Labor vows to reform parole laws
Labor has pledged to reform WA’s parole laws to ensure serial killers or mass murderers would not be considered for parole.
Serial killer Catherine Birnie, who will be eligible for parole consideration again in 2019, would be first on the list.
In a move made in the light of a campaign by Birnie survivor Kate Moir, shadow attorney-general John Quigley said that if elected, a Labor government would amend existing laws that allowed even the worst killers to be considered for release every three years.
Under the changes, an attorneygeneral could tell the Prisoners Review Board not to consider parole in cases of serial killing.
That would be defined as two or more murders on different days or, in the case of mass killing, two or more murders on the same day.
The parole consideration ban would last for the term of that government.
Mr Quigley said if he became attorney-general, Birnie would be the first person he would make the subject of an order.
“She might well never be released but she is still considered every three years, which is traumatic for victims and relatives of victims,” Mr Quigley said.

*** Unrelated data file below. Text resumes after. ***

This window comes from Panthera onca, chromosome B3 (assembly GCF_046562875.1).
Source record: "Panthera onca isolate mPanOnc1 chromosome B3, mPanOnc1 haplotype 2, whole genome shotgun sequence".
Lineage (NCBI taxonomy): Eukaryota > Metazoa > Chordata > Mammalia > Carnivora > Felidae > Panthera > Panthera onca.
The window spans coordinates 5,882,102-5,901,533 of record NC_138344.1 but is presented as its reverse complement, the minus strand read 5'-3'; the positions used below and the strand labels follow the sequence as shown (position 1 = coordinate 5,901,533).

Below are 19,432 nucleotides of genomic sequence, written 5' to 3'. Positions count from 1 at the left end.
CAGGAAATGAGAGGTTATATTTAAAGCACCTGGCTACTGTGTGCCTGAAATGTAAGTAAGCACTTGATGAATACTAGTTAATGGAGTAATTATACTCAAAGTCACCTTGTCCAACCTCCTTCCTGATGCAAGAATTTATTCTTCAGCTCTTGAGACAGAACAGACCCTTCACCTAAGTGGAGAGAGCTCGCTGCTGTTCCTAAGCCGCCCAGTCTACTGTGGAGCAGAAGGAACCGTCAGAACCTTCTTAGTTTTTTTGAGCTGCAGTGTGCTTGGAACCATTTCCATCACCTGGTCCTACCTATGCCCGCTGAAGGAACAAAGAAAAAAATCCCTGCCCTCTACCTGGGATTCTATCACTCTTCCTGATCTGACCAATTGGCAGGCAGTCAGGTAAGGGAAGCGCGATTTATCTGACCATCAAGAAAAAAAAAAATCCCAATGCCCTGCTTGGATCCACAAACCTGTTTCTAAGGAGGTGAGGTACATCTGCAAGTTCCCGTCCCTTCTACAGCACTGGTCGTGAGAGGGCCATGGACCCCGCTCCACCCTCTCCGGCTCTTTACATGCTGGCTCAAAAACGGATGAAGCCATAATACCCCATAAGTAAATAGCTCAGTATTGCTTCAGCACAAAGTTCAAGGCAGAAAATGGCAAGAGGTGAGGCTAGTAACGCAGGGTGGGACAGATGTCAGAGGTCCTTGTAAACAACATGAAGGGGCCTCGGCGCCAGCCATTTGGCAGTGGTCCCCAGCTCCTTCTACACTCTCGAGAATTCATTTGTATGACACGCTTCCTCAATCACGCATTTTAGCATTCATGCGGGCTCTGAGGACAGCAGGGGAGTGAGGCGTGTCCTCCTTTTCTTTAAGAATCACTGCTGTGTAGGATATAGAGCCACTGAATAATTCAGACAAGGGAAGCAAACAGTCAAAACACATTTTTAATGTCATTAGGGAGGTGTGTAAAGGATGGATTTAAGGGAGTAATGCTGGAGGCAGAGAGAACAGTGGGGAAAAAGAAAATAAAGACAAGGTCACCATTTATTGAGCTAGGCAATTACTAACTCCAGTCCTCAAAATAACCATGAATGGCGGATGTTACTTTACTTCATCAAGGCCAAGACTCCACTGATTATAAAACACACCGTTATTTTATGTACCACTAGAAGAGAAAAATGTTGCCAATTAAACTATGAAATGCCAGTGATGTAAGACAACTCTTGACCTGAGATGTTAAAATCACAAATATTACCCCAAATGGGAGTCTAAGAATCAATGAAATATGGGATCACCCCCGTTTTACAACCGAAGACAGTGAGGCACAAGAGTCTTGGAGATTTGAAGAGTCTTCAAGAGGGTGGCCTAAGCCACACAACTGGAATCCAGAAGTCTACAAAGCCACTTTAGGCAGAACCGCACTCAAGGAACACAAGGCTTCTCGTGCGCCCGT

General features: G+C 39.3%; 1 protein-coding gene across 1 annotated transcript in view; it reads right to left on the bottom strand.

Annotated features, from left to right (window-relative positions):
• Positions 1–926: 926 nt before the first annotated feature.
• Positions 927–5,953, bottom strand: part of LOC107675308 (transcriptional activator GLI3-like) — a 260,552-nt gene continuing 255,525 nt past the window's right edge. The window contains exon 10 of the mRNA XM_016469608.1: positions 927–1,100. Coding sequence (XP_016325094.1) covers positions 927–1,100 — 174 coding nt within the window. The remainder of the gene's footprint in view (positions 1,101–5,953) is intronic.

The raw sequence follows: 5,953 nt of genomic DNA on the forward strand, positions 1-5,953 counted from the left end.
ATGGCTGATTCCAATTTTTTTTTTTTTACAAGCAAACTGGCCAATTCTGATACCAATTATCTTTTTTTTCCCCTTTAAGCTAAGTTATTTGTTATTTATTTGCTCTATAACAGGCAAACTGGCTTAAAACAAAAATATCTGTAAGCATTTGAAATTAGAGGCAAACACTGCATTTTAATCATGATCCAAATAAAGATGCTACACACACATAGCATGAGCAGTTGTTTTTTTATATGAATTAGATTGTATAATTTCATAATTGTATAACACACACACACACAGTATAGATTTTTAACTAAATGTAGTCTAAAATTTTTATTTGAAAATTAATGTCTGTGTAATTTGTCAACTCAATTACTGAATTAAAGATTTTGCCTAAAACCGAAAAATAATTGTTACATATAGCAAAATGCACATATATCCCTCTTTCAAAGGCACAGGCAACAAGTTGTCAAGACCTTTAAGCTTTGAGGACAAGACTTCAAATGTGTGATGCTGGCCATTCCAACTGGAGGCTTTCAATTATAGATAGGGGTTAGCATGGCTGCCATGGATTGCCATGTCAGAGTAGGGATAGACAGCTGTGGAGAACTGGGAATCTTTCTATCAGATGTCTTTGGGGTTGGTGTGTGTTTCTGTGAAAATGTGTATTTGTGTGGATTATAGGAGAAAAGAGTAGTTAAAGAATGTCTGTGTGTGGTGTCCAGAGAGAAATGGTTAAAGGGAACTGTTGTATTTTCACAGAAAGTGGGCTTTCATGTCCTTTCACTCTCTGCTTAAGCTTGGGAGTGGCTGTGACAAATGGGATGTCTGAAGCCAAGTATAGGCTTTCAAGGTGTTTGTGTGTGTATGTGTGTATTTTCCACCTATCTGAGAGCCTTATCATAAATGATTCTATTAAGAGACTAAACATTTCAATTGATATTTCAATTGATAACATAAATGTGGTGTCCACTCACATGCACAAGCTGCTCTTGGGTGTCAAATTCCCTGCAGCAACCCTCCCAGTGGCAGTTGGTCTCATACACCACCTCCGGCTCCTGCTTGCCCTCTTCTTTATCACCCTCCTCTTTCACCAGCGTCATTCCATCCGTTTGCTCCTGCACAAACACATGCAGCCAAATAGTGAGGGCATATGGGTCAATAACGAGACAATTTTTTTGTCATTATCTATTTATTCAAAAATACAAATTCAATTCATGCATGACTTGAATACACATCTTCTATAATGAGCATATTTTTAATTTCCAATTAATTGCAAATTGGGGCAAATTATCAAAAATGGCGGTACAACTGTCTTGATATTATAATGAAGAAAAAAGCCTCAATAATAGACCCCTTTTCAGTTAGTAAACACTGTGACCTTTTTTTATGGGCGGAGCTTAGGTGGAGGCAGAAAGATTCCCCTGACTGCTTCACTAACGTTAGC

Ms Moir was 17 when she was snatched from a Perth street and sexually assaulted by Catherine Birnie and her partner David, who had already killed four young women.
The pair were captured after Ms Moir escaped and alerted police.
Ms Moir launched a campaign last year to try to halt what she said was the regular “retraumatisation” of victims who were asked about the possibility of parole for their attackers.
An online petition has been signed by more than 40,000 people.
Attorney-General Michael Mischin said last week he had told Ms Moir he would not change the laws.
“I have given (Ms Moir) an explanation on why, in the public interest, changing to no reviews in some cases was not practical or desirable,” he said.